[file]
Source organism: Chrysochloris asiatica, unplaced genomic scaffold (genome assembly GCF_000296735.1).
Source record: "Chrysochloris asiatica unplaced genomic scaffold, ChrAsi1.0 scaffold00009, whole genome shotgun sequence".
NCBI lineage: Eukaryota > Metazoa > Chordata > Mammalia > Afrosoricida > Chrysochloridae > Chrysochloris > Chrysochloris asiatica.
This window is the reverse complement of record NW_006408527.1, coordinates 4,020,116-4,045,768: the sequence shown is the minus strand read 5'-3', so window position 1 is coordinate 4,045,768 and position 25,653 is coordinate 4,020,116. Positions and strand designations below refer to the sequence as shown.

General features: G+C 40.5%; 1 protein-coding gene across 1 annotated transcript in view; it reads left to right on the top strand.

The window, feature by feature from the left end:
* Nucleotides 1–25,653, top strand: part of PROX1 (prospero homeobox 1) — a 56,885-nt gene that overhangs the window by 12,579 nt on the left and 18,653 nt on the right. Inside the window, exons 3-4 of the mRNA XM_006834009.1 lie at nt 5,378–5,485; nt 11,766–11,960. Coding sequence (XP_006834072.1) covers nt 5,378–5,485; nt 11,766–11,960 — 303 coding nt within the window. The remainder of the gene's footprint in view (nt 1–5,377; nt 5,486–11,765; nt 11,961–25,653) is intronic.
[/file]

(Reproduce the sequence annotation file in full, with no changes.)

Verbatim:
Source organism: Chrysochloris asiatica, unplaced genomic scaffold (genome assembly GCF_000296735.1).
Source record: "Chrysochloris asiatica unplaced genomic scaffold, ChrAsi1.0 scaffold00009, whole genome shotgun sequence".
NCBI lineage: Eukaryota > Metazoa > Chordata > Mammalia > Afrosoricida > Chrysochloridae > Chrysochloris > Chrysochloris asiatica.
This window is the reverse complement of record NW_006408527.1, coordinates 4,020,116-4,045,768: the sequence shown is the minus strand read 5'-3', so window position 1 is coordinate 4,045,768 and position 25,653 is coordinate 4,020,116. Positions and strand designations below refer to the sequence as shown.

General features: G+C 40.5%; 1 protein-coding gene across 1 annotated transcript in view; it reads left to right on the top strand.

The window, feature by feature from the left end:
* Nucleotides 1–25,653, top strand: part of PROX1 (prospero homeobox 1) — a 56,885-nt gene that overhangs the window by 12,579 nt on the left and 18,653 nt on the right. Inside the window, exons 3-4 of the mRNA XM_006834009.1 lie at nt 5,378–5,485; nt 11,766–11,960. Coding sequence (XP_006834072.1) covers nt 5,378–5,485; nt 11,766–11,960 — 303 coding nt within the window. The remainder of the gene's footprint in view (nt 1–5,377; nt 5,486–11,765; nt 11,961–25,653) is intronic.